-and nobody is asking how the Iranians went about obtaining apologies. I suppose they could have promised them free fish n’ chips for life or threatened to infect them with AIDs. They wouldn’t want to use fire and tongs on them, now would they? I would imagine the blokes could be hung in public and not much would come of it. Well, there would be a UN panel established to debate the wording for a condemnation/reprimand. If we think they are bull-headed now, wait until they have nuclear weapons.

  4. Al Reasin Says:

    This action cannot stand. Too often the West has allowed attacks on our citizens and military with little or no penalty. It is beyond time for that to be corrected. As is human nature, when there are no consequences, those with little moral convictions continue or increase their abuse of the situation at hand. I believe in diplomacy, but not as the end all solution.

    It is true that if we and the British take military action there will be repercussions and world wide criticism. However, I see little criticism of Iran’s violation of international law, so therefore, I have concluded that it is time that we do what we have to do and forget about the meaningless international uproar that seems to be the response to anything we do.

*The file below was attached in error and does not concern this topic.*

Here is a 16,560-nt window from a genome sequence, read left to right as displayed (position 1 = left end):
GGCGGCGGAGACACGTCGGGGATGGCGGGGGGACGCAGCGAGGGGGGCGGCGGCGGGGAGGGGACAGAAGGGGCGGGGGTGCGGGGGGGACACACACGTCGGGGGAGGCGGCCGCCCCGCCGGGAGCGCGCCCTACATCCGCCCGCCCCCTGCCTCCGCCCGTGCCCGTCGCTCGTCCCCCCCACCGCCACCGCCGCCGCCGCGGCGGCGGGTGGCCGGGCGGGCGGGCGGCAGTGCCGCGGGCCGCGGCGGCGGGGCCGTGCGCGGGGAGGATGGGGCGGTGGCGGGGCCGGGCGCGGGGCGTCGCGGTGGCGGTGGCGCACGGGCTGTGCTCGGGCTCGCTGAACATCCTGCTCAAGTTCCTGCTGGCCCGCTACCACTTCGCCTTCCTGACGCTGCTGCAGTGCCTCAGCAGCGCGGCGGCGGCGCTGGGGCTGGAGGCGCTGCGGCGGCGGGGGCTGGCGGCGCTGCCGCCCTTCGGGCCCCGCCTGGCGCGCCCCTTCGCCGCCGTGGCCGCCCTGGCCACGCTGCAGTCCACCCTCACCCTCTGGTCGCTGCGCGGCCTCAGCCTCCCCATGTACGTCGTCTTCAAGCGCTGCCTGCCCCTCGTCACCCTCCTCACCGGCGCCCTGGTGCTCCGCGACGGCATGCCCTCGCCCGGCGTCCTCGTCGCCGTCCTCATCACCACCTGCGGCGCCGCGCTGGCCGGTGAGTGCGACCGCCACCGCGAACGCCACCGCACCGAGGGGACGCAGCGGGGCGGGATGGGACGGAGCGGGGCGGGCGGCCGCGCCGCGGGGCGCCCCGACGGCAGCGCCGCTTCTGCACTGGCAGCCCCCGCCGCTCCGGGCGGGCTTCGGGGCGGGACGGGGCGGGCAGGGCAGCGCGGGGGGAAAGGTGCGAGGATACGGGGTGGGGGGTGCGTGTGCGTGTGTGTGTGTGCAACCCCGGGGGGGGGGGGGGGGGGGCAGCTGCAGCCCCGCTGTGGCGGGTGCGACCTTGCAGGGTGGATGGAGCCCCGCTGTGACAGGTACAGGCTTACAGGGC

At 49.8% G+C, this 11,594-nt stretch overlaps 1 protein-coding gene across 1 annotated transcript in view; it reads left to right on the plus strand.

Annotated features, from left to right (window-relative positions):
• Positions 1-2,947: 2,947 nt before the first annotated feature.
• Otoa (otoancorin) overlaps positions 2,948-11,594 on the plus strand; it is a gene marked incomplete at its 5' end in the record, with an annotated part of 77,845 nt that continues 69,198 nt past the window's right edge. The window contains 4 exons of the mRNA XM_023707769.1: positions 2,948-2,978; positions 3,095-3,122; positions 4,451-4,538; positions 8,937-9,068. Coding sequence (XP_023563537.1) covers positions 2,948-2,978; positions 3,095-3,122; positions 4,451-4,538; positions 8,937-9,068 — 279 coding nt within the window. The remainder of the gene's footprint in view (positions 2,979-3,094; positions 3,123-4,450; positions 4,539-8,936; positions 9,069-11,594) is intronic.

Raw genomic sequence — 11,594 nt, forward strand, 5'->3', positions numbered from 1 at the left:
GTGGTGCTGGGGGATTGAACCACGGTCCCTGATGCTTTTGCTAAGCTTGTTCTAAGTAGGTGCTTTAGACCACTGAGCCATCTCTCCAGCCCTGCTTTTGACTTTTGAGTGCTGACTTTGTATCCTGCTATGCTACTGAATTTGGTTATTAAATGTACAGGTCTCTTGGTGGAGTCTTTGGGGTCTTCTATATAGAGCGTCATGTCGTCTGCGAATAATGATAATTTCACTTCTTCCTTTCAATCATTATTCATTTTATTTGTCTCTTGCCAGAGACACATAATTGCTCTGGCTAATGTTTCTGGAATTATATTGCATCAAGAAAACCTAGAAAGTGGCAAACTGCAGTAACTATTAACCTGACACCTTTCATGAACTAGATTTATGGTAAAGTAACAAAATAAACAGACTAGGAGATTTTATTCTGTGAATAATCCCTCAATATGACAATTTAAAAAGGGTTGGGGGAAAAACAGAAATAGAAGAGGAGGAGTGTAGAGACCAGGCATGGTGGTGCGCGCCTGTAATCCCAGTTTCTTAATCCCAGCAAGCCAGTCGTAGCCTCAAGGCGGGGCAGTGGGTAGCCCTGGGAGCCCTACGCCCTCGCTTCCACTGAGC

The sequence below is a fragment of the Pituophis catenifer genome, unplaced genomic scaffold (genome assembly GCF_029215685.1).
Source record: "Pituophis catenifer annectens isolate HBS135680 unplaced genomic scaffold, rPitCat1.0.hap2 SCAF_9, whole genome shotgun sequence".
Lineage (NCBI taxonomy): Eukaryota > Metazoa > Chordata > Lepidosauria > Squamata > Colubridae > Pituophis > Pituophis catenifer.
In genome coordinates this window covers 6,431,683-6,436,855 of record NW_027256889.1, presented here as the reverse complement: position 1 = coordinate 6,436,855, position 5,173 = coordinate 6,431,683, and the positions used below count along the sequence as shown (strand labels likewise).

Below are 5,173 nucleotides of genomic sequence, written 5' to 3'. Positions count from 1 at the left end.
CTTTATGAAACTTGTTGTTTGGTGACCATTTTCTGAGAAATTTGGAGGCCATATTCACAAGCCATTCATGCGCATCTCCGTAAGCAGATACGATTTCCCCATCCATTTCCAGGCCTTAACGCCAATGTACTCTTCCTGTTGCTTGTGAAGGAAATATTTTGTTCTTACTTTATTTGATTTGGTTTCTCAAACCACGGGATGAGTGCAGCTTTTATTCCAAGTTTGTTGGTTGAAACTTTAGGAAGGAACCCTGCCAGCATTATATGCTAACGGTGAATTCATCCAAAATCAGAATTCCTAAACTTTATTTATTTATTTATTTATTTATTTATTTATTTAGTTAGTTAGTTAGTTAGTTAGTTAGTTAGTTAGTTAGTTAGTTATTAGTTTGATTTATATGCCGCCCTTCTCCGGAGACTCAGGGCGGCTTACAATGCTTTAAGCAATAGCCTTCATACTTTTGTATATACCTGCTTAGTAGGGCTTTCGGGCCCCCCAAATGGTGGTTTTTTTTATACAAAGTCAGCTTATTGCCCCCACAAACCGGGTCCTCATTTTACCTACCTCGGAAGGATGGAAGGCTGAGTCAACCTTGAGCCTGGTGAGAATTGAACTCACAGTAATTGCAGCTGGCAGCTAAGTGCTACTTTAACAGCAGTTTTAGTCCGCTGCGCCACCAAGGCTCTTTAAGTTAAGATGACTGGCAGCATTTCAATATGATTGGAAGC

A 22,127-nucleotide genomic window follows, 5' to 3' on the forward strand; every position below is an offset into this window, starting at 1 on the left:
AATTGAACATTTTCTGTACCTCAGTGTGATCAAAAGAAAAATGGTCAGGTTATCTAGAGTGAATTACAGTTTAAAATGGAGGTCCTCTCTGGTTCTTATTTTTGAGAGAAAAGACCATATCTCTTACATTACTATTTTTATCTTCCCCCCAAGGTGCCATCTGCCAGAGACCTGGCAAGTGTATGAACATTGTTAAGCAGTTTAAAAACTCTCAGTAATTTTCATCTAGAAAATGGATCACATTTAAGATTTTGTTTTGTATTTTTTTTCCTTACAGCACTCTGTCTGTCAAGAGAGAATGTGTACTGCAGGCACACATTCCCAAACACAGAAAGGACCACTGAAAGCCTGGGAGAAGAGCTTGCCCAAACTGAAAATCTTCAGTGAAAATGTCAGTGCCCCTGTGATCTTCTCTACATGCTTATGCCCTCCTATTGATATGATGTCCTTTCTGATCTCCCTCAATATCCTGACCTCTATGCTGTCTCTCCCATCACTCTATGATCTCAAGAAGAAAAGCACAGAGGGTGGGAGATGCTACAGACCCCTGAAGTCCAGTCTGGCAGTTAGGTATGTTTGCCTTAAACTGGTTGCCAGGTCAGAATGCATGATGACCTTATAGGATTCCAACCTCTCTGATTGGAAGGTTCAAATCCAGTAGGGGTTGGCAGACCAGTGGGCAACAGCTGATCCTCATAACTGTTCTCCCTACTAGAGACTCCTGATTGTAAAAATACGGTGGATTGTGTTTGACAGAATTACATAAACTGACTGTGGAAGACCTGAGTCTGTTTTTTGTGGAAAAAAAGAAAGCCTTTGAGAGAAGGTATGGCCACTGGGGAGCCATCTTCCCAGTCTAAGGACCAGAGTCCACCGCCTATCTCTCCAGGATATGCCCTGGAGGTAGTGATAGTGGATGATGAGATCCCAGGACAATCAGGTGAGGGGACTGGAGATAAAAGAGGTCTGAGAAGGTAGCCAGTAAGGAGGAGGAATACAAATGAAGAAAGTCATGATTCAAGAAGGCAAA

Great nations and people do what is right regardless of consequences. To do less usually means the next decision involves even greater risks.

  5. armchair pessimist Says:

    There is another audience here, the million or so muslims in the UK. In an outright war with the so-called islamic republic, does anybody doubt where the loyalties of these people would lie?

  6. A Blog For All Says:

    The Iran-Britain Crisis Continues…

    The Iran Iraq border in the region is set, and if the British concede that their position was in Iranian waters when it wasn’t, that puts the Iraqis at a disadvantage going forward as the waterway is their only terminus on the Persian Gulf. That too ….

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Previously a lifelong Democrat, born in New York and living in New England, surrounded by liberals on all sides, I've found myself slowly but surely leaving the fold and becoming that dread thing: a neocon.